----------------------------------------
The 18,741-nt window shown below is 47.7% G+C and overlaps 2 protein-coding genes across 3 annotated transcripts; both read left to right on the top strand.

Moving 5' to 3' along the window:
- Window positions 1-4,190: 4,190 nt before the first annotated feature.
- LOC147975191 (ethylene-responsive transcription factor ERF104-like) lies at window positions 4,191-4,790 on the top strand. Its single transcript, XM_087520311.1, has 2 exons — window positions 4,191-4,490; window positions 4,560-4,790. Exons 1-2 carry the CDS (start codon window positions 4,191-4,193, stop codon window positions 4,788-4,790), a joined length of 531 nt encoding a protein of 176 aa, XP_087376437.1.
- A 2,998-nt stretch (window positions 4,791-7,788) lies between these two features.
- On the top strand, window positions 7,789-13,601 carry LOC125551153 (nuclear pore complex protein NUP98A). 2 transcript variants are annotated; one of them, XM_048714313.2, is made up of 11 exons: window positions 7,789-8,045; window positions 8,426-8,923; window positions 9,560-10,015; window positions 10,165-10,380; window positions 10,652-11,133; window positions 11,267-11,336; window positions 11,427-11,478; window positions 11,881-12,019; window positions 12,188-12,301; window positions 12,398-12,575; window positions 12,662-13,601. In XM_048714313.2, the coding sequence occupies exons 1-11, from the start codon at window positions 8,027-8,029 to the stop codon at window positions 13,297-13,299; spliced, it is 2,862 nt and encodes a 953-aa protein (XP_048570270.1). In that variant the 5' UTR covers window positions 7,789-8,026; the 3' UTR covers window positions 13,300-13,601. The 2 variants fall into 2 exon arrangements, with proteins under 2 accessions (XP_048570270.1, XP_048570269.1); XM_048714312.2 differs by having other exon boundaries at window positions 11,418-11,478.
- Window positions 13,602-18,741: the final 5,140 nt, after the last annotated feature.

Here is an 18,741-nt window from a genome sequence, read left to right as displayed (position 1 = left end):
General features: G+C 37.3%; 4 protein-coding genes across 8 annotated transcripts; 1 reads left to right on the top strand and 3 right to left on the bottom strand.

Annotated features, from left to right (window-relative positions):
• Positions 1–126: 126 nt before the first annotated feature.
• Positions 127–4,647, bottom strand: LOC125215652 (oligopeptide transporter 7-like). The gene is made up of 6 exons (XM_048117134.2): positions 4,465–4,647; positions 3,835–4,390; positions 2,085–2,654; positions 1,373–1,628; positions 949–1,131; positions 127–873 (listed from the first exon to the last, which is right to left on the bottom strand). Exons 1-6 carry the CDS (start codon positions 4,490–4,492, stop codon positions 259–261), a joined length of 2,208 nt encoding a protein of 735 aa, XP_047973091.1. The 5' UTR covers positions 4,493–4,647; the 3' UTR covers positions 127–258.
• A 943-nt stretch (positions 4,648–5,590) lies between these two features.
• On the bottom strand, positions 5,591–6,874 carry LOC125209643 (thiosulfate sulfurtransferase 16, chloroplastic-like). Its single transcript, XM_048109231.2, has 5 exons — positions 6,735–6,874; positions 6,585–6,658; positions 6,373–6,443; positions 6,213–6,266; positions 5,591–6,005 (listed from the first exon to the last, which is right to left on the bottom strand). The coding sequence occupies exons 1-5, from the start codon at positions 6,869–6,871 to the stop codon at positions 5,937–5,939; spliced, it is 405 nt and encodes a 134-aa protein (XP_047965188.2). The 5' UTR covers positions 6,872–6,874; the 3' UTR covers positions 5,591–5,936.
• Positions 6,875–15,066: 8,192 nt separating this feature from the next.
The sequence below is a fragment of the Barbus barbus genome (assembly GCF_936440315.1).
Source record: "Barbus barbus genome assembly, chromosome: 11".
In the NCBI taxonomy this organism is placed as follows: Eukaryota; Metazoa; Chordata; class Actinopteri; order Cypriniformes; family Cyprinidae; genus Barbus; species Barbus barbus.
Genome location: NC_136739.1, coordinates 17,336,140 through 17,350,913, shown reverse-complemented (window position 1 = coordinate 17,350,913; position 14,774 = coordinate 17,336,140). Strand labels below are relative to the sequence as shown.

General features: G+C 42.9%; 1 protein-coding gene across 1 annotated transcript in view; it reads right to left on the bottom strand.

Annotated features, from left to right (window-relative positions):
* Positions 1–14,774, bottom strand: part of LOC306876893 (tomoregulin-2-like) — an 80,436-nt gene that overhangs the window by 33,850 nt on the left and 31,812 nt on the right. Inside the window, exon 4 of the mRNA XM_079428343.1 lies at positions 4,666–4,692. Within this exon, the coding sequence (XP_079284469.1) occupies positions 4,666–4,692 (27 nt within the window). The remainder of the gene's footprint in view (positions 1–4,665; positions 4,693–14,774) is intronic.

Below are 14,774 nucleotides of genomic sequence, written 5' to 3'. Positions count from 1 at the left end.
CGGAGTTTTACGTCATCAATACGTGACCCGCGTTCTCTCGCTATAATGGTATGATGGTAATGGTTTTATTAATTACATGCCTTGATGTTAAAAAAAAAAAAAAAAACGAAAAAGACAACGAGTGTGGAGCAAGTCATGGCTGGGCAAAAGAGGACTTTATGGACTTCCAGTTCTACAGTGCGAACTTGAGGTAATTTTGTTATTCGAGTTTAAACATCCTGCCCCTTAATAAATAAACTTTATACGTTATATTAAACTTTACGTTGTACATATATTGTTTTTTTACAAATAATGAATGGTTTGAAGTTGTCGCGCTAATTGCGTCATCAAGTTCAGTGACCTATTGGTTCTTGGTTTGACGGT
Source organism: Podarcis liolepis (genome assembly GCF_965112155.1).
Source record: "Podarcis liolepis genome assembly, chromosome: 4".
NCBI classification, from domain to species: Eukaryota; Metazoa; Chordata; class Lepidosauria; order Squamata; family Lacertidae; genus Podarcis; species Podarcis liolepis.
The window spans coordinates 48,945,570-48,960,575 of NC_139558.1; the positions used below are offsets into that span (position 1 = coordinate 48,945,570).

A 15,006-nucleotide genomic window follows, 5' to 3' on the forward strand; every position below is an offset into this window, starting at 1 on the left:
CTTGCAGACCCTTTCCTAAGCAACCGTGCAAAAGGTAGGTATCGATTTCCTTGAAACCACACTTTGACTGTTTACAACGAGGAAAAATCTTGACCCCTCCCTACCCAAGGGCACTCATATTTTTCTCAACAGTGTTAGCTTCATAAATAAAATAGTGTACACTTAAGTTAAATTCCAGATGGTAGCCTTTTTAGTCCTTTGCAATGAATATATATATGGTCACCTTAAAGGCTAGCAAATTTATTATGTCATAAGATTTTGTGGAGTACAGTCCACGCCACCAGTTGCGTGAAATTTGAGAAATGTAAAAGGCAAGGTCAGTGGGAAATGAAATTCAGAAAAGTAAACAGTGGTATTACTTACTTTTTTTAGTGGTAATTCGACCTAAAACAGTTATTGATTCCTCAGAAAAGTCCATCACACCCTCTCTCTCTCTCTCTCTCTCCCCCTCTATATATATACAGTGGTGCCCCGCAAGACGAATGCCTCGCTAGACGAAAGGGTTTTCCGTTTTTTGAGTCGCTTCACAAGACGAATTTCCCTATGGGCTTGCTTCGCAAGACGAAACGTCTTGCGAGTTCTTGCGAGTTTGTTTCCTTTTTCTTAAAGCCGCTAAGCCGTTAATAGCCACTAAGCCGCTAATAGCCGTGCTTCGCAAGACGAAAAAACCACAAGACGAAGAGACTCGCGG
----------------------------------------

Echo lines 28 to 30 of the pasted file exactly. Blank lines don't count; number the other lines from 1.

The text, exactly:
The window spans coordinates 48,945,570-48,960,575 of NC_139558.1; the positions used below are offsets into that span (position 1 = coordinate 48,945,570).

A 15,006-nucleotide genomic window follows, 5' to 3' on the forward strand; every position below is an offset into this window, starting at 1 on the left:
CTTGCAGACCCTTTCCTAAGCAACCGTGCAAAAGGTAGGTATCGATTTCCTTGAAACCACACTTTGACTGTTTACAACGAGGAAAAATCTTGACCCCTCCCTACCCAAGGGCACTCATATTTTTCTCAACAGTGTTAGCTTCATAAATAAAATAGTGTACACTTAAGTTAAATTCCAGATGGTAGCCTTTTTAGTCCTTTGCAATGAATATATATATGGTCACCTTAAAGGCTAGCAAATTTATTATGTCATAAGATTTTGTGGAGTACAGTCCACGCCACCAGTTGCGTGAAATTTGAGAAATGTAAAAGGCAAGGTCAGTGGGAAATGAAATTCAGAAAAGTAAACAGTGGTATTACTTACTTTTTTTAGTGGTAATTCGACCTAAAACAGTTATTGATTCCTCAGAAAAGTCCATCACACCCTCTCTCTCTCTCTCTCTCTCCCCCTCTATATATATACAGTGGTGCCCCGCAAGACGAATGCCTCGCTAGACGAAAGGGTTTTCCGTTTTTTGAGTCGCTTCACAAGACGAATTTCCCTATGGGCTTGCTTCGCAAGACGAAACGTCTTGCGAGTTCTTGCGAGTTTGTTTCCTTTTTCTTAAAGCCGCTAAGCCGTTAATAGCCACTAAGCCGCTAATAGCCGTGCTTCGCAAGACGAAAAAACCACAAGACGAAGAGACTCGCGG